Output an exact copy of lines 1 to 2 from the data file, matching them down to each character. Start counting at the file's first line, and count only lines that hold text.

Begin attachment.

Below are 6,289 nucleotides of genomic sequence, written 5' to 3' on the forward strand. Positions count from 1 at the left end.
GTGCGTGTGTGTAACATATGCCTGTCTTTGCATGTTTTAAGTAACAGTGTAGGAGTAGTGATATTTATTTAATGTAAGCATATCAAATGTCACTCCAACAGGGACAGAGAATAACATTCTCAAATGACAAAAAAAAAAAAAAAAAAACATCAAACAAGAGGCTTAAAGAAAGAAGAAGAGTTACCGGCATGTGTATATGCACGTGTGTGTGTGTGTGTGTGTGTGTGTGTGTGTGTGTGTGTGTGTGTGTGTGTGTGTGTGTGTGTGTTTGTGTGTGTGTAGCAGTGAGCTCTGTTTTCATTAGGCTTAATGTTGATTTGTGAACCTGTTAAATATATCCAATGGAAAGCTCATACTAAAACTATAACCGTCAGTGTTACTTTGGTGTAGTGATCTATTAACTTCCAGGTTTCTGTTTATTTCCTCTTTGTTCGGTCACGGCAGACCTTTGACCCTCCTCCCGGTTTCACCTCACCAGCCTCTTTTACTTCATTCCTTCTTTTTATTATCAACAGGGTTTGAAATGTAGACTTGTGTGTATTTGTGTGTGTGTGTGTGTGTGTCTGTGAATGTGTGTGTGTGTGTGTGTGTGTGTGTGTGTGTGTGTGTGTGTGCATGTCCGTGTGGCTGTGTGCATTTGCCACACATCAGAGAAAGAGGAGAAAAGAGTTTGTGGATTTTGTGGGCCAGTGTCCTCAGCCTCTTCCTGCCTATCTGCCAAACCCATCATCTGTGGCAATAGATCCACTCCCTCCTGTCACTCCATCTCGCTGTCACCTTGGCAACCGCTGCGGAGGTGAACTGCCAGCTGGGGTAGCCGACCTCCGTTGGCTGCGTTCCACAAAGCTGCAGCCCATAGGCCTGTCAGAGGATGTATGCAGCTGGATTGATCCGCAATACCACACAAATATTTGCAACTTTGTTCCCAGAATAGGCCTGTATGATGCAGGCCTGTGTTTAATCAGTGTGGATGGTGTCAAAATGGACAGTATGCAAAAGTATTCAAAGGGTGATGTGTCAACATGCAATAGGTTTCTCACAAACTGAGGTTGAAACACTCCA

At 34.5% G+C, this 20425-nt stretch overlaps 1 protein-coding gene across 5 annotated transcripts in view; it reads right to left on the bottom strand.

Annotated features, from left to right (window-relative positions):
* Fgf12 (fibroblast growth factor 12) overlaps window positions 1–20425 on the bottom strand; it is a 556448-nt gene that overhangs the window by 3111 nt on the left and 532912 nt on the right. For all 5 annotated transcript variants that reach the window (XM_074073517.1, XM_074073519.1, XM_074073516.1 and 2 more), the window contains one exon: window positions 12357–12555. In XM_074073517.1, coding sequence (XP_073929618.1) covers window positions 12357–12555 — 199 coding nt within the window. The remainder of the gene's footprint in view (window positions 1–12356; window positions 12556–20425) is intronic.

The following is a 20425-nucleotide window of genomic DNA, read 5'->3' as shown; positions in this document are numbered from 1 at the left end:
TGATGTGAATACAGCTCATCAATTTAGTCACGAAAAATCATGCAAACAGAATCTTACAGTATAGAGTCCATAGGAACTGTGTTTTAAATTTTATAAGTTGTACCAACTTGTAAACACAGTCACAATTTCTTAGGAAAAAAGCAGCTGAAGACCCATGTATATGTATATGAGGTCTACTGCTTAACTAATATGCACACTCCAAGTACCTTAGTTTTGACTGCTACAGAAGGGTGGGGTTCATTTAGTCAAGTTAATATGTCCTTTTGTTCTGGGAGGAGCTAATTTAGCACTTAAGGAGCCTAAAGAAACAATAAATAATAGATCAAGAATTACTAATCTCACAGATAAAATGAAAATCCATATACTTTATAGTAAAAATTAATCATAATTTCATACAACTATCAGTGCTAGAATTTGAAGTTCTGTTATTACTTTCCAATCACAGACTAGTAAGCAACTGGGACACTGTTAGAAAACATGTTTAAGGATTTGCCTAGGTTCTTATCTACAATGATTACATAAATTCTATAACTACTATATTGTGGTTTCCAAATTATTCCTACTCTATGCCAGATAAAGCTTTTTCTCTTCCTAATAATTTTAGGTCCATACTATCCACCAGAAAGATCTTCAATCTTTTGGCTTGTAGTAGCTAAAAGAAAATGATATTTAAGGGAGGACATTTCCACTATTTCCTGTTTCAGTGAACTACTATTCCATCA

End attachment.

Below are 6,289 nucleotides of genomic sequence, written 5' to 3' on the forward strand. Positions count from 1 at the left end.
GTGCGTGTGTGTAACATATGCCTGTCTTTGCATGTTTTAAGTAACAGTGTAGGAGTAGTGATATTTATTTAATGTAAGCATATCAAATGTCACTCCAACAGGGACAGAGAATAACATTCTCAAATGACAAAAAAAAAAAAAAAAAAACATCAAACAAGAGGCTTAAAGAAAGAAGAAGAGTTACCGGCATGTGTATATGCACGTGTGTGTGTGTGTGTGTGTGTGTGTGTGTGTGTGTGTGTGTGTGTGTGTGTGTGTGTGTGTGTGTTTGTGTGTGTGTAGCAGTGAGCTCTGTTTTCATTAGGCTTAATGTTGATTTGTGAACCTGTTAAATATATCCAATGGAAAGCTCATACTAAAACTATAACCGTCAGTGTTACTTTGGTGTAGTGATCTATTAACTTCCAGGTTTCTGTTTATTTCCTCTTTGTTCGGTCACGGCAGACCTTTGACCCTCCTCCCGGTTTCACCTCACCAGCCTCTTTTACTTCATTCCTTCTTTTTATTATCAACAGGGTTTGAAATGTAGACTTGTGTGTATTTGTGTGTGTGTGTGTGTGTGTCTGTGAATGTGTGTGTGTGTGTGTGTGTGTGTGTGTGTGTGTGTGTGTGTGCATGTCCGTGTGGCTGTGTGCATTTGCCACACATCAGAGAAAGAGGAGAAAAGAGTTTGTGGATTTTGTGGGCCAGTGTCCTCAGCCTCTTCCTGCCTATCTGCCAAACCCATCATCTGTGGCAATAGATCCACTCCCTCCTGTCACTCCATCTCGCTGTCACCTTGGCAACCGCTGCGGAGGTGAACTGCCAGCTGGGGTAGCCGACCTCCGTTGGCTGCGTTCCACAAAGCTGCAGCCCATAGGCCTGTCAGAGGATGTATGCAGCTGGATTGATCCGCAATACCACACAAATATTTGCAACTTTGTTCCCAGAATAGGCCTGTATGATGCAGGCCTGTGTTTAATCAGTGTGGATGGTGTCAAAATGGACAGTATGCAAAAGTATTCAAAGGGTGATGTGTCAACATGCAATAGGTTTCTCACAAACTGAGGTTGAAACACTCCA